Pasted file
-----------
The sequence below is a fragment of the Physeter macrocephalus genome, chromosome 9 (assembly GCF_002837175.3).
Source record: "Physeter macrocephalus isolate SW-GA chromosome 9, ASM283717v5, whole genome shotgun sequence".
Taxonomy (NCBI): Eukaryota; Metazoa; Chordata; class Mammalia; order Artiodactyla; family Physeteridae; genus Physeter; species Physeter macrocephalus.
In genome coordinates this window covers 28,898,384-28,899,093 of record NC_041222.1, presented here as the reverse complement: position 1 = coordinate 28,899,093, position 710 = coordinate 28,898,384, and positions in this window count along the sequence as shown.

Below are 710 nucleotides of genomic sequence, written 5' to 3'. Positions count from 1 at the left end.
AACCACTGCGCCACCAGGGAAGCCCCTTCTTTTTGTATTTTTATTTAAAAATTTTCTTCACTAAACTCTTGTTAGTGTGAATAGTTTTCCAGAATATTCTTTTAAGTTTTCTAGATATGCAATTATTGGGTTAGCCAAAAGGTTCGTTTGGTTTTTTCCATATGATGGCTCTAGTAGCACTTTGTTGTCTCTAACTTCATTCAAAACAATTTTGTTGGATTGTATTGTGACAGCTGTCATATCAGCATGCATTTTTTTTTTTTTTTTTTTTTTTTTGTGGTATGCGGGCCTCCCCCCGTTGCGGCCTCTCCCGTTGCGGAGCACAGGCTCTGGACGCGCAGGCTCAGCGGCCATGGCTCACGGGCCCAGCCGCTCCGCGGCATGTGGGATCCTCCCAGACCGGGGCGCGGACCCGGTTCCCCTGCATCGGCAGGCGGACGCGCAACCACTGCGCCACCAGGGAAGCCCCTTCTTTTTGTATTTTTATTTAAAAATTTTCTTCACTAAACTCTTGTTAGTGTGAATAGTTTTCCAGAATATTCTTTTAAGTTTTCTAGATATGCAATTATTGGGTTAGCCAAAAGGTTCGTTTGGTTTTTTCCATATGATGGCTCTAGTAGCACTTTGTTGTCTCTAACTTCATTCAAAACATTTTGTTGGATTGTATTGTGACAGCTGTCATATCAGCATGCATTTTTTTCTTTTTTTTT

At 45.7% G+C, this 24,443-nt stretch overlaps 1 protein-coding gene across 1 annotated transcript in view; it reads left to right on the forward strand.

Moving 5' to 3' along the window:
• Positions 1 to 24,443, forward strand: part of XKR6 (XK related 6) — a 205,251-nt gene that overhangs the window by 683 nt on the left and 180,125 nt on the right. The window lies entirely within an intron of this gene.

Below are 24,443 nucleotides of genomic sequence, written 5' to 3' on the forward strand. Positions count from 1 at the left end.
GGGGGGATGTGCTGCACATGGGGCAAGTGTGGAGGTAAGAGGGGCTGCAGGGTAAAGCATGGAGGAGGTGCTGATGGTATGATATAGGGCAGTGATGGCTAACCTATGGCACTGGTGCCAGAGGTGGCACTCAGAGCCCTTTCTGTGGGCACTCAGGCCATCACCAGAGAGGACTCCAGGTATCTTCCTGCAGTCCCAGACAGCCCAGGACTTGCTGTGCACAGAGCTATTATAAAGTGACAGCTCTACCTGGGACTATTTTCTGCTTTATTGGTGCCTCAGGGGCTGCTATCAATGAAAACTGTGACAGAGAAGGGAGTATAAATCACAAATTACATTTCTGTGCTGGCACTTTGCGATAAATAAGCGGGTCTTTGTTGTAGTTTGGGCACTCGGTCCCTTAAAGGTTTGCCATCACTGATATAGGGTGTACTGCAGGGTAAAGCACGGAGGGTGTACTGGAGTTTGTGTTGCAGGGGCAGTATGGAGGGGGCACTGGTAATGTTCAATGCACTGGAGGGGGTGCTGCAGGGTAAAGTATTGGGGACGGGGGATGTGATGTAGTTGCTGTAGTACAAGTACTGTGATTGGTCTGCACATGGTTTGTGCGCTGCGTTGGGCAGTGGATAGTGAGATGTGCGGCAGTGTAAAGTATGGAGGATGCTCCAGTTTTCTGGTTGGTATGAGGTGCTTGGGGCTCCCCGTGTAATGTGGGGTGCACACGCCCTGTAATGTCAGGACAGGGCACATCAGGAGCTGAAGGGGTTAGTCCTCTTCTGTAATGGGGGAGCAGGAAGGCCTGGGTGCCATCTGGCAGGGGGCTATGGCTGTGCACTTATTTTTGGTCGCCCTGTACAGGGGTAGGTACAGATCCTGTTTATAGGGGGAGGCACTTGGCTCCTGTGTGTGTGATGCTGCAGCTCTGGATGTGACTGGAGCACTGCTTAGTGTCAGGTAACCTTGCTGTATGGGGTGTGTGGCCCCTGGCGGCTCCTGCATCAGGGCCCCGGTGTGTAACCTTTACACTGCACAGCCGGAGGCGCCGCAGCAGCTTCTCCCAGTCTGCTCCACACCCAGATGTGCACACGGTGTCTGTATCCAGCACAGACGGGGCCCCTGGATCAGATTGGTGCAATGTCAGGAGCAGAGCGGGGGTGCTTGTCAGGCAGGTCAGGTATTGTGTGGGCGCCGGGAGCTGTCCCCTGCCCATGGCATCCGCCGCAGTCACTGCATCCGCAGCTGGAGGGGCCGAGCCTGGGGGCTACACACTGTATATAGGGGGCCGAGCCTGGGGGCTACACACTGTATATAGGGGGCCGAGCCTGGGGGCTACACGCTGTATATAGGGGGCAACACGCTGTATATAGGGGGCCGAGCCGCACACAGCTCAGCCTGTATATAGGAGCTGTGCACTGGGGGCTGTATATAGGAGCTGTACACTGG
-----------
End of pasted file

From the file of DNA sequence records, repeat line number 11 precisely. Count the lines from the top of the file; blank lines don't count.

GGGGGGATGTGCTGCACATGGGGCAAGTGTGGAGGTAAGAGGGGCTGCAGGGTAAAGCATGGAGGAGGTGCTGATGGTATGATATAGGGCAGTGATGGCTAACCTATGGCACTGGTGCCAGAGGTGGCACTCAGAGCCCTTTCTGTGGGCACTCAGGCCATCACCAGAGAGGACTCCAGGTATCTTCCTGCAGTCCCAGACAGCCCAGGACTTGCTGTGCACAGAGCTATTATAAAGTGACAGCTCTACCTGGGACTATTTTCTGCTTTATTGGTGCCTCAGGGGCTGCTATCAATGAAAACTGTGACAGAGAAGGGAGTATAAATCACAAATTACATTTCTGTGCTGGCACTTTGCGATAAATAAGCGGGTCTTTGTTGTAGTTTGGGCACTCGGTCCCTTAAAGGTTTGCCATCACTGATATAGGGTGTACTGCAGGGTAAAGCACGGAGGGTGTACTGGAGTTTGTGTTGCAGGGGCAGTATGGAGGGGGCACTGGTAATGTTCAATGCACTGGAGGGGGTGCTGCAGGGTAAAGTATTGGGGACGGGGGATGTGATGTAGTTGCTGTAGTACAAGTACTGTGATTGGTCTGCACATGGTTTGTGCGCTGCGTTGGGCAGTGGATAGTGAGATGTGCGGCAGTGTAAAGTATGGAGGATGCTCCAGTTTTCTGGTTGGTATGAGGTGCTTGGGGCTCCCCGTGTAATGTGGGGTGCACACGCCCTGTAATGTCAGGACAGGGCACATCAGGAGCTGAAGGGGTTAGTCCTCTTCTGTAATGGGGGAGCAGGAAGGCCTGGGTGCCATCTGGCAGGGGGCTATGGCTGTGCACTTATTTTTGGTCGCCCTGTACAGGGGTAGGTACAGATCCTGTTTATAGGGGGAGGCACTTGGCTCCTGTGTGTGTGATGCTGCAGCTCTGGATGTGACTGGAGCACTGCTTAGTGTCAGGTAACCTTGCTGTATGGGGTGTGTGGCCCCTGGCGGCTCCTGCATCAGGGCCCCGGTGTGTAACCTTTACACTGCACAGCCGGAGGCGCCGCAGCAGCTTCTCCCAGTCTGCTCCACACCCAGATGTGCACACGGTGTCTGTATCCAGCACAGACGGGGCCCCTGGATCAGATTGGTGCAATGTCAGGAGCAGAGCGGGGGTGCTTGTCAGGCAGGTCAGGTATTGTGTGGGCGCCGGGAGCTGTCCCCTGCCCATGGCATCCGCCGCAGTCACTGCATCCGCAGCTGGAGGGGCCGAGCCTGGGGGCTACACACTGTATATAGGGGGCCGAGCCTGGGGGCTACACACTGTATATAGGGGGCCGAGCCTGGGGGCTACACGCTGTATATAGGGGGCAACACGCTGTATATAGGGGGCCGAGCCGCACACAGCTCAGCCTGTATATAGGAGCTGTGCACTGGGGGCTGTATATAGGAGCTGTACACTGG